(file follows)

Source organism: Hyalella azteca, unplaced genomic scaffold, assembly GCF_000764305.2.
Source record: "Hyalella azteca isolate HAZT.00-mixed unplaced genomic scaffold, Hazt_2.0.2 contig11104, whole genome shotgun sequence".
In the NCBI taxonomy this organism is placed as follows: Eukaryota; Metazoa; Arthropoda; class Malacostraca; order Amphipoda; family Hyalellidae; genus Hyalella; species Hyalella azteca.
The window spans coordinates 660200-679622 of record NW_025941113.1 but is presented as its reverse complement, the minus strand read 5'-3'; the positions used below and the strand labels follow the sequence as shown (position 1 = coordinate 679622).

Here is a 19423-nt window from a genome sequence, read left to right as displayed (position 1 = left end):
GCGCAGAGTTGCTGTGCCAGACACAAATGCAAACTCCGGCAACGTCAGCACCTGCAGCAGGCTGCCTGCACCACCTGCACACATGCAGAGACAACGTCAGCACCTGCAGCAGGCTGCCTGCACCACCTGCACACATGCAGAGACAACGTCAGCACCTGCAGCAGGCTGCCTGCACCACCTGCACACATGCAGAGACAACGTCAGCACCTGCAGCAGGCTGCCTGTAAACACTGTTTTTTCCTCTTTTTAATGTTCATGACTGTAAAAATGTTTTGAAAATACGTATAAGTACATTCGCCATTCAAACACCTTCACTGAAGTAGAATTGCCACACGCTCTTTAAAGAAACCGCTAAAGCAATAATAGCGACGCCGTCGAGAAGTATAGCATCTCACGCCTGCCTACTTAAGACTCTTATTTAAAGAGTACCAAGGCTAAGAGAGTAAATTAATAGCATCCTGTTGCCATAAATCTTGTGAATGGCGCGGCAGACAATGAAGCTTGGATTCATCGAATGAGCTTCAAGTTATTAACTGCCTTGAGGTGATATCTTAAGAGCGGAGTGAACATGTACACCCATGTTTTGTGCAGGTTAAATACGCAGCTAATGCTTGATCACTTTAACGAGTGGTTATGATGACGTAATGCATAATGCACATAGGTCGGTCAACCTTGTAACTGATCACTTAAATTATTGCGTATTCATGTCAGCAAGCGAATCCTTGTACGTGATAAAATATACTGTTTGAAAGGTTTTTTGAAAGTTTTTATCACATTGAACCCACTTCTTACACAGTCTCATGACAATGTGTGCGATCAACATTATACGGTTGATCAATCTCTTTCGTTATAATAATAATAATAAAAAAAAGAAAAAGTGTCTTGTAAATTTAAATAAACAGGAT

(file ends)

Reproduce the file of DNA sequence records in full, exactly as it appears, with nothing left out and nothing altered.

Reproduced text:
Source organism: Hyalella azteca, unplaced genomic scaffold, assembly GCF_000764305.2.
Source record: "Hyalella azteca isolate HAZT.00-mixed unplaced genomic scaffold, Hazt_2.0.2 contig11104, whole genome shotgun sequence".
In the NCBI taxonomy this organism is placed as follows: Eukaryota; Metazoa; Arthropoda; class Malacostraca; order Amphipoda; family Hyalellidae; genus Hyalella; species Hyalella azteca.
The window spans coordinates 660200-679622 of record NW_025941113.1 but is presented as its reverse complement, the minus strand read 5'-3'; the positions used below and the strand labels follow the sequence as shown (position 1 = coordinate 679622).

Here is a 19423-nt window from a genome sequence, read left to right as displayed (position 1 = left end):
GCGCAGAGTTGCTGTGCCAGACACAAATGCAAACTCCGGCAACGTCAGCACCTGCAGCAGGCTGCCTGCACCACCTGCACACATGCAGAGACAACGTCAGCACCTGCAGCAGGCTGCCTGCACCACCTGCACACATGCAGAGACAACGTCAGCACCTGCAGCAGGCTGCCTGCACCACCTGCACACATGCAGAGACAACGTCAGCACCTGCAGCAGGCTGCCTGTAAACACTGTTTTTTCCTCTTTTTAATGTTCATGACTGTAAAAATGTTTTGAAAATACGTATAAGTACATTCGCCATTCAAACACCTTCACTGAAGTAGAATTGCCACACGCTCTTTAAAGAAACCGCTAAAGCAATAATAGCGACGCCGTCGAGAAGTATAGCATCTCACGCCTGCCTACTTAAGACTCTTATTTAAAGAGTACCAAGGCTAAGAGAGTAAATTAATAGCATCCTGTTGCCATAAATCTTGTGAATGGCGCGGCAGACAATGAAGCTTGGATTCATCGAATGAGCTTCAAGTTATTAACTGCCTTGAGGTGATATCTTAAGAGCGGAGTGAACATGTACACCCATGTTTTGTGCAGGTTAAATACGCAGCTAATGCTTGATCACTTTAACGAGTGGTTATGATGACGTAATGCATAATGCACATAGGTCGGTCAACCTTGTAACTGATCACTTAAATTATTGCGTATTCATGTCAGCAAGCGAATCCTTGTACGTGATAAAATATACTGTTTGAAAGGTTTTTTGAAAGTTTTTATCACATTGAACCCACTTCTTACACAGTCTCATGACAATGTGTGCGATCAACATTATACGGTTGATCAATCTCTTTCGTTATAATAATAATAATAAAAAAAAGAAAAAGTGTCTTGTAAATTTAAATAAACAGGAT